But just a few years later, hip hop, out of its infancy and becoming a force the record industry was reckoning with, changed the nature of crossing over. Although certain artists’ pandering to white audiences was part of the growing discourse about hip hop authenticity, crossing over for many hip hop artists did not necessarily entail crossing out as Clinton defined the term. Rather than forgetting their roots, as Clinton advised, hip hop artists stressed their origins in the projects and other low-income neighborhoods. Rather than erasing the booty, rappers released songs, such as “Baby Got Back,” celebrating booties that are “just so… black.” Given the perceived choice of creating economically successful diluted black sound or less profitable authentic black expression, some in the hip hop industry chose neither. Bill Adler, legendary early rap promoter and manager, gives Russell Simmons of Def Jam credit for inspiring a new crossover strategy: “Russell thought we didn’t have to water down that culture in order to cross over. In fact, we’re going to do what we do at full strength and pull the mainstream in our direction. We didn’t cross over to them. They crossed over to us.”9 Berry notes this difference, writing that groups such as Public Enemy and N.W.A “are changing the rules as they pick up a more diverse following” by challenging white audiences to embrace artists who overtly sounded their black identity.10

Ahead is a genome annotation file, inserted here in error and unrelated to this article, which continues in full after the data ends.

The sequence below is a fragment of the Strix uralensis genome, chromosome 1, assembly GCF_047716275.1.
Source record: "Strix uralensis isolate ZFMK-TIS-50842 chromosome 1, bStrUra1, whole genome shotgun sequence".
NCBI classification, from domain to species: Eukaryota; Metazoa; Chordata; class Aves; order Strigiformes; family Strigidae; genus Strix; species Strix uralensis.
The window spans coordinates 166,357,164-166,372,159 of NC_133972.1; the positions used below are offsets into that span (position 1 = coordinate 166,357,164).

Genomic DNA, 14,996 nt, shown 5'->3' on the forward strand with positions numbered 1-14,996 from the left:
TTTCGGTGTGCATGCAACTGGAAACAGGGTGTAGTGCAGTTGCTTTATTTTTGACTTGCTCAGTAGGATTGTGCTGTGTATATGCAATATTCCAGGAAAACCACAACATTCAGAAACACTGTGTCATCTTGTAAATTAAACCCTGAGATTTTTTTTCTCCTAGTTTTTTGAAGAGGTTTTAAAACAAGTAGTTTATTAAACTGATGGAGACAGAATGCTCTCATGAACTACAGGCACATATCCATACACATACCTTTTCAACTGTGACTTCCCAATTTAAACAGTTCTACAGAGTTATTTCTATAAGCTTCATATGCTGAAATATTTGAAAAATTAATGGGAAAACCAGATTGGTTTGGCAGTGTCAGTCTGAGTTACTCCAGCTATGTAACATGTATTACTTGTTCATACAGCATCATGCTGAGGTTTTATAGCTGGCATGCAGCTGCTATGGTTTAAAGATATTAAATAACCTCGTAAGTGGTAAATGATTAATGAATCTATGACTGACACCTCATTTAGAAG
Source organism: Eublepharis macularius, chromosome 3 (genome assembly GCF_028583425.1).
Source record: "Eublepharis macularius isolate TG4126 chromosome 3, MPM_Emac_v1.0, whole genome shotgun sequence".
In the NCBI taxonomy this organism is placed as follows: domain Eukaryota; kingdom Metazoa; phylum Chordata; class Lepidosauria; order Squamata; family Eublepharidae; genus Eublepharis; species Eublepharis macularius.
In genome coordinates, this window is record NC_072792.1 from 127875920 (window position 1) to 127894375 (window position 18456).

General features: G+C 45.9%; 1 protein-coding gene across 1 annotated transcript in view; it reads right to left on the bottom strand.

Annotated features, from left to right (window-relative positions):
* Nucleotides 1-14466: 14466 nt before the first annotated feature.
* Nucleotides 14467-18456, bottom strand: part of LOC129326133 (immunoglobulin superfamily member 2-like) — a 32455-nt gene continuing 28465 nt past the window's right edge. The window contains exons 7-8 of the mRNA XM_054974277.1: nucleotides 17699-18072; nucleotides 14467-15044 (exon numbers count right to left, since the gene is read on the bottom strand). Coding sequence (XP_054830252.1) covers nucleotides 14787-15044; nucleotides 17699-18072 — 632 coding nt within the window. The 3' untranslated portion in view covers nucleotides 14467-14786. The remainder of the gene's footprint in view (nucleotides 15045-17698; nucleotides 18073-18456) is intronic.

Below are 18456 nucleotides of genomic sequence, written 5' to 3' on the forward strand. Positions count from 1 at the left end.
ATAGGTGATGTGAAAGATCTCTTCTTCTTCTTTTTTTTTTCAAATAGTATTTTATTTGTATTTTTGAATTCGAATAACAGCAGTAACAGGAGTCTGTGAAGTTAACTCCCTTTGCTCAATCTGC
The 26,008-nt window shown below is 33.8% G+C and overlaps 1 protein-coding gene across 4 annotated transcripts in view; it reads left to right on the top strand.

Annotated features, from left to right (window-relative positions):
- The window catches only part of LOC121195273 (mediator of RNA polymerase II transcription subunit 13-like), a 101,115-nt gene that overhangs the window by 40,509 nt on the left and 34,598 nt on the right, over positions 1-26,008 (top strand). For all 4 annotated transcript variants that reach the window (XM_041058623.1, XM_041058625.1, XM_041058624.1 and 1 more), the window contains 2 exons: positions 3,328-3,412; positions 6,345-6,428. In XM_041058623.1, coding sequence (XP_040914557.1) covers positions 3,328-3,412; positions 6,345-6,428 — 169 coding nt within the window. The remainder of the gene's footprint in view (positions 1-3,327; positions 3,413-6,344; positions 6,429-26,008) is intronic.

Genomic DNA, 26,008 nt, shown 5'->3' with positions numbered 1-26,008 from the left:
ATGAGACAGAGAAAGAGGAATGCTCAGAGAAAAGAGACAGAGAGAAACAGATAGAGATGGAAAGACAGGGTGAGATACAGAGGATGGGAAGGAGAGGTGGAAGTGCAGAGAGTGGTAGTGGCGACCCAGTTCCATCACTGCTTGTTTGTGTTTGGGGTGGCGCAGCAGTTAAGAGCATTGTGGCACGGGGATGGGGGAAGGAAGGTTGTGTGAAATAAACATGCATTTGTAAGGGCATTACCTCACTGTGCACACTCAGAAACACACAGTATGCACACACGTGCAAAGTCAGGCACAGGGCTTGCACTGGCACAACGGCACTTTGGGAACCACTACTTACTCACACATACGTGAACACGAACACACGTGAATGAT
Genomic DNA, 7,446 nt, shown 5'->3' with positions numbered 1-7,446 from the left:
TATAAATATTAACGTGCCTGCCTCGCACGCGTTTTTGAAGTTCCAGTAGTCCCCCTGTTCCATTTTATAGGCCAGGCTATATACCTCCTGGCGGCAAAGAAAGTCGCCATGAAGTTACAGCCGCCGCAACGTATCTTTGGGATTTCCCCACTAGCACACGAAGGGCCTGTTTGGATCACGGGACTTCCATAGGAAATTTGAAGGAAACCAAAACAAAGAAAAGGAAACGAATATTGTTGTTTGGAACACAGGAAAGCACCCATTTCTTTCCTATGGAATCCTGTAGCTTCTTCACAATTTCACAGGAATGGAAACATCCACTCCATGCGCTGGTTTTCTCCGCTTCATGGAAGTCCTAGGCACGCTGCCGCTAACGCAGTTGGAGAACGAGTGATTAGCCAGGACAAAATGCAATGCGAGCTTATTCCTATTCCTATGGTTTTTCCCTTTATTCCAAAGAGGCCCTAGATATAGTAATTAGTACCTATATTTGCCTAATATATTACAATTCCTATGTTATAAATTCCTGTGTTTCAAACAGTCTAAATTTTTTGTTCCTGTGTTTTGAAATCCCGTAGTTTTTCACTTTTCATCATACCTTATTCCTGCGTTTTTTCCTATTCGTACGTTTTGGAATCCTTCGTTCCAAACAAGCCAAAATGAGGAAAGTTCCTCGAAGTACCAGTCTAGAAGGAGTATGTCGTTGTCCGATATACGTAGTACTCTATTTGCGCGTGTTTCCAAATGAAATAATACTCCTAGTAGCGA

Hip hop wasn’t the only force changing the nature of crossover. In 1987, Billboard magazine recognized a “new breed” of radio stations with a new chart, the “Hot Crossover 30 Chart.”11 Mainly located in major metropolitan areas, these stations challenged the mostly segregated commercial radio formatting of the 1980s by playing the type of crossover music that Clinton mocked for a multicultural audience. These stations transformed crossover from an action that record companies hoped their black artists would take into a rapidly concretizing sound, format, and associated radio audience. As David Brackett writes in his recent book, Categorizing Sound, the existence of this chart indicated “crossover had become its own convention,” one which was produced and codified by the playlists on these stations.12 By the early 1990s, this convention included the black sounds of hip hop, although rarely the insistently black sounds of Public Enemy and N.W.A. Instead they played — alongside other hip hop, dance, pop, and R&B songs — the proudly black and proudly rich sounds of Uptown and Bad Boy Records’ artists, whose blackness, according to Uptown’s Andre Harrell, meant “you don’t feel like you have to conform in your dress or your attitudes.” Blackness and crossing over, for Harrell, were musically inclusive; blackness entitled his artists to “cross all boundaries.”13
Over the past thirty years, these stations have cohered into a radio format now called Rhythmic, which still plays hip hop, R&B, and hip-hop-influenced pop for broad audiences much like Berry’s teenagers, for whom “crossing over is not only accepted, but in many cases, expected.”14 During the same period, hip hop has grown into the most popular genre in the United States while maintaining its strong black identity, indicating that Berry’s study was not an aberration. Rather, the teens were proven right.